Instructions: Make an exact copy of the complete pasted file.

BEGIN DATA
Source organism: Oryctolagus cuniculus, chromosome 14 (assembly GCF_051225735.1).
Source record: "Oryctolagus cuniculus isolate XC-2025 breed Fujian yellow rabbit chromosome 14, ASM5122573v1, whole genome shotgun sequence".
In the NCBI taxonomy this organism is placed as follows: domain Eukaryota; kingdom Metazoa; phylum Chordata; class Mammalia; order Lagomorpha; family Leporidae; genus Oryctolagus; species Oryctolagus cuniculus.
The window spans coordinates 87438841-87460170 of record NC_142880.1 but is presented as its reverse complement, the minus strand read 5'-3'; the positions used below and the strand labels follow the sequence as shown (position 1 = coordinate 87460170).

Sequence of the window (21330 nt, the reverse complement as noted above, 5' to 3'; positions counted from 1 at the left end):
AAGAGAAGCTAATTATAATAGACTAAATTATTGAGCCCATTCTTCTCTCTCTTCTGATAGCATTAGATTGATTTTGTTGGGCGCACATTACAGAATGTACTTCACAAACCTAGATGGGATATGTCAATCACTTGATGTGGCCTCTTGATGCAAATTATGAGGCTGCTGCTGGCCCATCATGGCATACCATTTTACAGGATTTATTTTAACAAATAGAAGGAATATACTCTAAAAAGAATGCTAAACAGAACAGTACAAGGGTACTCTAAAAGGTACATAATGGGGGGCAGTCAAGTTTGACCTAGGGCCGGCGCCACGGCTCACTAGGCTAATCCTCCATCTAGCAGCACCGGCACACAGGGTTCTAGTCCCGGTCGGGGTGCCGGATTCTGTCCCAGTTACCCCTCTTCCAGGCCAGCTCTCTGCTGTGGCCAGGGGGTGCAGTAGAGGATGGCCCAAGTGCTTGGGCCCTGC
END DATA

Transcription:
Source organism: Oryctolagus cuniculus, chromosome 14 (assembly GCF_051225735.1).
Source record: "Oryctolagus cuniculus isolate XC-2025 breed Fujian yellow rabbit chromosome 14, ASM5122573v1, whole genome shotgun sequence".
In the NCBI taxonomy this organism is placed as follows: domain Eukaryota; kingdom Metazoa; phylum Chordata; class Mammalia; order Lagomorpha; family Leporidae; genus Oryctolagus; species Oryctolagus cuniculus.
The window spans coordinates 87438841-87460170 of record NC_142880.1 but is presented as its reverse complement, the minus strand read 5'-3'; the positions used below and the strand labels follow the sequence as shown (position 1 = coordinate 87460170).

Sequence of the window (21330 nt, the reverse complement as noted above, 5' to 3'; positions counted from 1 at the left end):
AAGAGAAGCTAATTATAATAGACTAAATTATTGAGCCCATTCTTCTCTCTCTTCTGATAGCATTAGATTGATTTTGTTGGGCGCACATTACAGAATGTACTTCACAAACCTAGATGGGATATGTCAATCACTTGATGTGGCCTCTTGATGCAAATTATGAGGCTGCTGCTGGCCCATCATGGCATACCATTTTACAGGATTTATTTTAACAAATAGAAGGAATATACTCTAAAAAGAATGCTAAACAGAACAGTACAAGGGTACTCTAAAAGGTACATAATGGGGGGCAGTCAAGTTTGACCTAGGGCCGGCGCCACGGCTCACTAGGCTAATCCTCCATCTAGCAGCACCGGCACACAGGGTTCTAGTCCCGGTCGGGGTGCCGGATTCTGTCCCAGTTACCCCTCTTCCAGGCCAGCTCTCTGCTGTGGCCAGGGGGTGCAGTAGAGGATGGCCCAAGTGCTTGGGCCCTGC